we could all use some of this
That blog also delved into the 41-year history of World Heritage, which includes both cultural, natural and “mixed” sites. I detailed how we had shifted in heritage conservation from iconic and monumental singular sites to broader cultural landscapes. In recent discussions with conservation foundations, I am sensing a new confluence of heritage conservation and natural conservation as both approaches are moving into the arena of cultural landscapes.
More than one foundation that sees the conservation of natural areas as its mission has moved into funding efforts to protect indigenous peoples and landscapes: cultural landscapes that are NOT “wilderness” in any traditional sense, but whose balance of humans and nature seems to be in a sort of equilibrium we would not claim for our American cities and suburbs. At least two foundations I recently met with are looking at specific regions where indigeous people occupy – and farm or shepherd – a landscape in a way that may preserve the natural environment in an overall sense despite the “taint” of human occupation. Instead of merely keeping people out of these areas, the goal is to allow traditional indigenous economies to manage those landscapes in a sustainable way with traditional agriculturalist and pastoralist practices.
Sierra Nevada de Santa Marta, Colombia
The evolution of natural area conservation from wilderness to occupied landscapes has occurred over a long period, and arguably efforts to preserve Andean watersheds or Central Asian steppes without regard to political boundaries has its roots in the earliest national parks. My own experience in heritage conservation began with an organization that is still not 50 years old that undertook a comprehensive look at the landscapes near Chicago and identified pristine nature amidst industrial and agricultural development and devised a scheme to preserve BOTH.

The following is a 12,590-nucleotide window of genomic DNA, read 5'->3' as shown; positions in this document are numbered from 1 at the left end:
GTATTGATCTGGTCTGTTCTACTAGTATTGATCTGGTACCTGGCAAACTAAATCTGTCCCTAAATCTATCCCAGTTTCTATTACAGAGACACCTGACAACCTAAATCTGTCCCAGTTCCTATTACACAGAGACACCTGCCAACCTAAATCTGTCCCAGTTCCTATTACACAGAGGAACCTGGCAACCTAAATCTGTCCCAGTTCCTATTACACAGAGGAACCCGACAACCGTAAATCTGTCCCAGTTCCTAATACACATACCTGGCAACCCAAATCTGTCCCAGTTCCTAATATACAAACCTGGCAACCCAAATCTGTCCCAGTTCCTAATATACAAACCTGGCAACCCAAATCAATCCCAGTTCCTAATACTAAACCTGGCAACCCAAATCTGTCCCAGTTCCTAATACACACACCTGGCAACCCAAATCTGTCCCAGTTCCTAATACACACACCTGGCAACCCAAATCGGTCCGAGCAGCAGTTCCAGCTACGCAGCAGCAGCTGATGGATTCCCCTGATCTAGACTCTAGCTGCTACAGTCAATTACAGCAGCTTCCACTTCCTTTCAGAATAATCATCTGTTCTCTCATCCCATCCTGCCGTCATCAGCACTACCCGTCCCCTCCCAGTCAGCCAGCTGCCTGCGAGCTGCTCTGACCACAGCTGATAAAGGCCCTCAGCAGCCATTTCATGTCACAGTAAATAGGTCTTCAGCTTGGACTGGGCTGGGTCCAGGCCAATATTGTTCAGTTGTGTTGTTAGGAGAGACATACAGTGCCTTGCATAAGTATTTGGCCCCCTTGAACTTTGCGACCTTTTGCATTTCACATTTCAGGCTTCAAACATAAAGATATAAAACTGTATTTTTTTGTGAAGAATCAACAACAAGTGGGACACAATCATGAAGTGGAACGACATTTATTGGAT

Illinois & Michigan Canal near Channahon.
Arguably, it is the historic preservation people who got to the party late, focusing on iconic architectural landmarks to the exclusion of layered landscapes where history might best be captured in ordinary structures. In my dissertation research, I identified a gap between the traditional architectural preservationists who sought to save individual landmarks and those community activists who identified potential historic districts almost a century ago. Those groups slowly came together in the 1960s and 1970s, just as the environmental movement achieved an apex of influence on public policy.
Greenwich Village, Manhattan
It has been argued that both environmentalism and historic preservation are reactions against industrialization and its effects on the landscape; that both are somewhat nostalgic oppositions to economic growth. This argument fails to account for the entirety of my 30 years in the heritage development field but it does reveal an interesting bias that accounts for the current trends in regard to occupied landscapes.